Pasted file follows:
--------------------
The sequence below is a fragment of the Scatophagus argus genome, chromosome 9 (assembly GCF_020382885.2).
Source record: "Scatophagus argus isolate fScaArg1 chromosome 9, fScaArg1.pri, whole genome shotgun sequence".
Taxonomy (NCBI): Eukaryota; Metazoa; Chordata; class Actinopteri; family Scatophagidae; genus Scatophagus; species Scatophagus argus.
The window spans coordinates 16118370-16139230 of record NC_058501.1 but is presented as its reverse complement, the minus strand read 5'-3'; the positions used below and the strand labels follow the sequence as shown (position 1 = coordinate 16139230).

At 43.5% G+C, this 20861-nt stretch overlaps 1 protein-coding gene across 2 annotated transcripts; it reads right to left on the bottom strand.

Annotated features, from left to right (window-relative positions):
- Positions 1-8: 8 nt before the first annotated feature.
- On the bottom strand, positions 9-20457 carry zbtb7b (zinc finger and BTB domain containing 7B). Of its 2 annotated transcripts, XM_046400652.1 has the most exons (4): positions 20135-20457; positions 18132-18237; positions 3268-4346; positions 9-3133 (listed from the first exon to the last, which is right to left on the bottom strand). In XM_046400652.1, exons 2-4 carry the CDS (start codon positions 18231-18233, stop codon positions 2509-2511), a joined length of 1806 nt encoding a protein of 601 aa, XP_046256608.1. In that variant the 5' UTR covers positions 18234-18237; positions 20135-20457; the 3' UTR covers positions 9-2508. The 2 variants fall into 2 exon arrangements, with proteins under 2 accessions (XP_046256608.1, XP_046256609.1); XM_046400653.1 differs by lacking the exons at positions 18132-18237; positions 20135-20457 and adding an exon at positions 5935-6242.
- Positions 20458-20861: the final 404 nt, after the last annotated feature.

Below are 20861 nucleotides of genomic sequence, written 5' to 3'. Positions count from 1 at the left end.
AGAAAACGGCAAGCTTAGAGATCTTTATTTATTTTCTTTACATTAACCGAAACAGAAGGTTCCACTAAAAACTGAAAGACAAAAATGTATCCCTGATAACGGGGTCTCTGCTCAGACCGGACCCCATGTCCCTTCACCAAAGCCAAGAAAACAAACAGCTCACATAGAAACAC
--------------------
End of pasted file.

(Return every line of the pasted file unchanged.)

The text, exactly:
The sequence below is a fragment of the Scatophagus argus genome, chromosome 9 (assembly GCF_020382885.2).
Source record: "Scatophagus argus isolate fScaArg1 chromosome 9, fScaArg1.pri, whole genome shotgun sequence".
Taxonomy (NCBI): Eukaryota; Metazoa; Chordata; class Actinopteri; family Scatophagidae; genus Scatophagus; species Scatophagus argus.
The window spans coordinates 16118370-16139230 of record NC_058501.1 but is presented as its reverse complement, the minus strand read 5'-3'; the positions used below and the strand labels follow the sequence as shown (position 1 = coordinate 16139230).

At 43.5% G+C, this 20861-nt stretch overlaps 1 protein-coding gene across 2 annotated transcripts; it reads right to left on the bottom strand.

Annotated features, from left to right (window-relative positions):
- Positions 1-8: 8 nt before the first annotated feature.
- On the bottom strand, positions 9-20457 carry zbtb7b (zinc finger and BTB domain containing 7B). Of its 2 annotated transcripts, XM_046400652.1 has the most exons (4): positions 20135-20457; positions 18132-18237; positions 3268-4346; positions 9-3133 (listed from the first exon to the last, which is right to left on the bottom strand). In XM_046400652.1, exons 2-4 carry the CDS (start codon positions 18231-18233, stop codon positions 2509-2511), a joined length of 1806 nt encoding a protein of 601 aa, XP_046256608.1. In that variant the 5' UTR covers positions 18234-18237; positions 20135-20457; the 3' UTR covers positions 9-2508. The 2 variants fall into 2 exon arrangements, with proteins under 2 accessions (XP_046256608.1, XP_046256609.1); XM_046400653.1 differs by lacking the exons at positions 18132-18237; positions 20135-20457 and adding an exon at positions 5935-6242.
- Positions 20458-20861: the final 404 nt, after the last annotated feature.

Below are 20861 nucleotides of genomic sequence, written 5' to 3'. Positions count from 1 at the left end.
AGAAAACGGCAAGCTTAGAGATCTTTATTTATTTTCTTTACATTAACCGAAACAGAAGGTTCCACTAAAAACTGAAAGACAAAAATGTATCCCTGATAACGGGGTCTCTGCTCAGACCGGACCCCATGTCCCTTCACCAAAGCCAAGAAAACAAACAGCTCACATAGAAACAC